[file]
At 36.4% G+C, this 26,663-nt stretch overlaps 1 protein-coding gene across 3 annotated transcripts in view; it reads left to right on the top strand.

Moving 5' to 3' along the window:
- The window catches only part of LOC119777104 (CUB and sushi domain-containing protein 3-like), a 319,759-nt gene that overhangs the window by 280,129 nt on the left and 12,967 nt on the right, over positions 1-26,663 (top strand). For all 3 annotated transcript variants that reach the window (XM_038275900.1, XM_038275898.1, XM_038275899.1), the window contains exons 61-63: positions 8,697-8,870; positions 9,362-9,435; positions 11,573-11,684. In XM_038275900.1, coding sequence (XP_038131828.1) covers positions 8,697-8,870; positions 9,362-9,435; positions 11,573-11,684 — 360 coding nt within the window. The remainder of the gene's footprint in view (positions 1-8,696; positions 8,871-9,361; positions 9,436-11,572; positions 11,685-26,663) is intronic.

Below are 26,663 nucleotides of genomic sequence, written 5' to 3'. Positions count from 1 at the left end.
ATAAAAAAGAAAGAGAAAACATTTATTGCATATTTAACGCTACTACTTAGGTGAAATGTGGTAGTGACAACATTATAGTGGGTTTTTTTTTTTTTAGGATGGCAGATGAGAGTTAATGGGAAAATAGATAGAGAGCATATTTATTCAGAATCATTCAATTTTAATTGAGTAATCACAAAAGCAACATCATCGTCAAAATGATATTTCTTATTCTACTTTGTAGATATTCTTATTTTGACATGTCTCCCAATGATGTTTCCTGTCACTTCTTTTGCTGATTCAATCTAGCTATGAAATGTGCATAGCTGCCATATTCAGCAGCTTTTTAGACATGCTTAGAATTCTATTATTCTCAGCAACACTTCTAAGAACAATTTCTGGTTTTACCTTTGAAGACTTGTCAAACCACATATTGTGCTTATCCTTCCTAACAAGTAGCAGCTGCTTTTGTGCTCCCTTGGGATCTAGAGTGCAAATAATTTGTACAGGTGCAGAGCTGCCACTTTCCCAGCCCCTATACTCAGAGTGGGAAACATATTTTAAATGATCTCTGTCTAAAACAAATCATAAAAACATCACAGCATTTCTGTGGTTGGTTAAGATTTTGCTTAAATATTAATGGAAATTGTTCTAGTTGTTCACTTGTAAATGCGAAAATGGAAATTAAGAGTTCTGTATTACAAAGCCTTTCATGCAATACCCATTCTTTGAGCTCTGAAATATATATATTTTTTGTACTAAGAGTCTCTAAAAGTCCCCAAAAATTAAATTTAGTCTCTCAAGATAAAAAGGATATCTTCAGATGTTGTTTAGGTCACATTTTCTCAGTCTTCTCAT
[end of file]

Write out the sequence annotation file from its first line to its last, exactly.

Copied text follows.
At 36.4% G+C, this 26,663-nt stretch overlaps 1 protein-coding gene across 3 annotated transcripts in view; it reads left to right on the top strand.

Moving 5' to 3' along the window:
- The window catches only part of LOC119777104 (CUB and sushi domain-containing protein 3-like), a 319,759-nt gene that overhangs the window by 280,129 nt on the left and 12,967 nt on the right, over positions 1-26,663 (top strand). For all 3 annotated transcript variants that reach the window (XM_038275900.1, XM_038275898.1, XM_038275899.1), the window contains exons 61-63: positions 8,697-8,870; positions 9,362-9,435; positions 11,573-11,684. In XM_038275900.1, coding sequence (XP_038131828.1) covers positions 8,697-8,870; positions 9,362-9,435; positions 11,573-11,684 — 360 coding nt within the window. The remainder of the gene's footprint in view (positions 1-8,696; positions 8,871-9,361; positions 9,436-11,572; positions 11,685-26,663) is intronic.

Below are 26,663 nucleotides of genomic sequence, written 5' to 3'. Positions count from 1 at the left end.
ATAAAAAAGAAAGAGAAAACATTTATTGCATATTTAACGCTACTACTTAGGTGAAATGTGGTAGTGACAACATTATAGTGGGTTTTTTTTTTTTTAGGATGGCAGATGAGAGTTAATGGGAAAATAGATAGAGAGCATATTTATTCAGAATCATTCAATTTTAATTGAGTAATCACAAAAGCAACATCATCGTCAAAATGATATTTCTTATTCTACTTTGTAGATATTCTTATTTTGACATGTCTCCCAATGATGTTTCCTGTCACTTCTTTTGCTGATTCAATCTAGCTATGAAATGTGCATAGCTGCCATATTCAGCAGCTTTTTAGACATGCTTAGAATTCTATTATTCTCAGCAACACTTCTAAGAACAATTTCTGGTTTTACCTTTGAAGACTTGTCAAACCACATATTGTGCTTATCCTTCCTAACAAGTAGCAGCTGCTTTTGTGCTCCCTTGGGATCTAGAGTGCAAATAATTTGTACAGGTGCAGAGCTGCCACTTTCCCAGCCCCTATACTCAGAGTGGGAAACATATTTTAAATGATCTCTGTCTAAAACAAATCATAAAAACATCACAGCATTTCTGTGGTTGGTTAAGATTTTGCTTAAATATTAATGGAAATTGTTCTAGTTGTTCACTTGTAAATGCGAAAATGGAAATTAAGAGTTCTGTATTACAAAGCCTTTCATGCAATACCCATTCTTTGAGCTCTGAAATATATATATTTTTTGTACTAAGAGTCTCTAAAAGTCCCCAAAAATTAAATTTAGTCTCTCAAGATAAAAAGGATATCTTCAGATGTTGTTTAGGTCACATTTTCTCAGTCTTCTCAT